When I was younger, I planned to have only girls. I had all these great theories about raising girls. Plus, since childhood so often means boyhood in stories, boyhood seems somehow less interesting. Like it’s already been done.
So karma (or something) ensured that I would have only boys to raise.
This has turned out to be a blessing in disguise since being boys has saved my kids from my plans to use theories on them. Instead I end up just observing them and trying to figure things out as I go along.
One of the things I’ve been fascinated by is watching which stories they connect with. Like a lot of parents, we’ve slowly accumulated a huge collection of children’s videos, based somewhat on our preferences, but largely on theirs.
The kids give us an idea of what they’re interested in not only by which videos they ask to see often, but also by role-playing their favorite stories. The system seems to be that Nicolas (who is 5) gets to play the most interesting character, and Leo (who is 3) gets to be the sidekick and/or second most interesting character. (I was the second kid myself, so of course I sympathize with Leo here, but I’m not sure if anything can be done about it.)
One thing I’ve been watching for is the common wisdom that boys don’t like stories about girls. The more I watch my kids, the more I get the impression that it’s not true. Both boys role-play male characters far more than they role-play female characters. However, this appears to be mostly a question of the fact that there are so many more male characters than female characters in children’s films. If they see a movie where the most interesting character is female, then that’s the role Nicolas wants, even if the character is doing fairly feminine things.
The other thing I’ve been on the lookout for in their viewing is the “Mo movie measure”, which is whether the piece (1) has at least two female characters (2) who speak to each other (3) about something other than a man. When you start looking for this, it’s surprising how few movies pass all three criteria (especially considering how rare it is to find a film that would fail the male version of the same test, which I’ll call the “opposite MMM”).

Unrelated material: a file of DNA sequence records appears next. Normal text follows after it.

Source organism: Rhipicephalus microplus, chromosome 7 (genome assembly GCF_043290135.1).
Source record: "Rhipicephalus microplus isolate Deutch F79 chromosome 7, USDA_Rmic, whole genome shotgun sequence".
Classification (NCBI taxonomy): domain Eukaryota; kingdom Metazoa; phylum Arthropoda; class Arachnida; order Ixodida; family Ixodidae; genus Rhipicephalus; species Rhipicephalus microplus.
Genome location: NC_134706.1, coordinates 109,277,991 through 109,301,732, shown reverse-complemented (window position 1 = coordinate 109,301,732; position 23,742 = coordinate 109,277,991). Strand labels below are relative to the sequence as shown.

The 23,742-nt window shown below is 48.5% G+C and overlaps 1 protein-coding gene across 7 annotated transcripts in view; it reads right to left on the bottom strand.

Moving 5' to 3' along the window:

So without further ado, I’ll tell you the results for many of the films, videos, and books they like:
Their current favorite is Robin Hood. They have both the Disney version and the old Errol Flynn version from the 30′s. Nicolas likes to play all different characters in this story (including minor roles like the sheriff’s posse and Prince John’s rhinoceros guards) apparently based on how many sword/archery battles the character is in. They’ve been improvising a lot of swords, battle axes, and bows and arrows lately. I guess it’s mostly harmless. The Disney version just barely passes the MMM because for the first few seconds when we first meet Maid Marion, she and Lady Cluck are talking to each other about playing badminton (before they move on to only talking to each other about Robin Hood and how dreamy he is for the rest of the film.). The Errol Flynn version fails the MMM.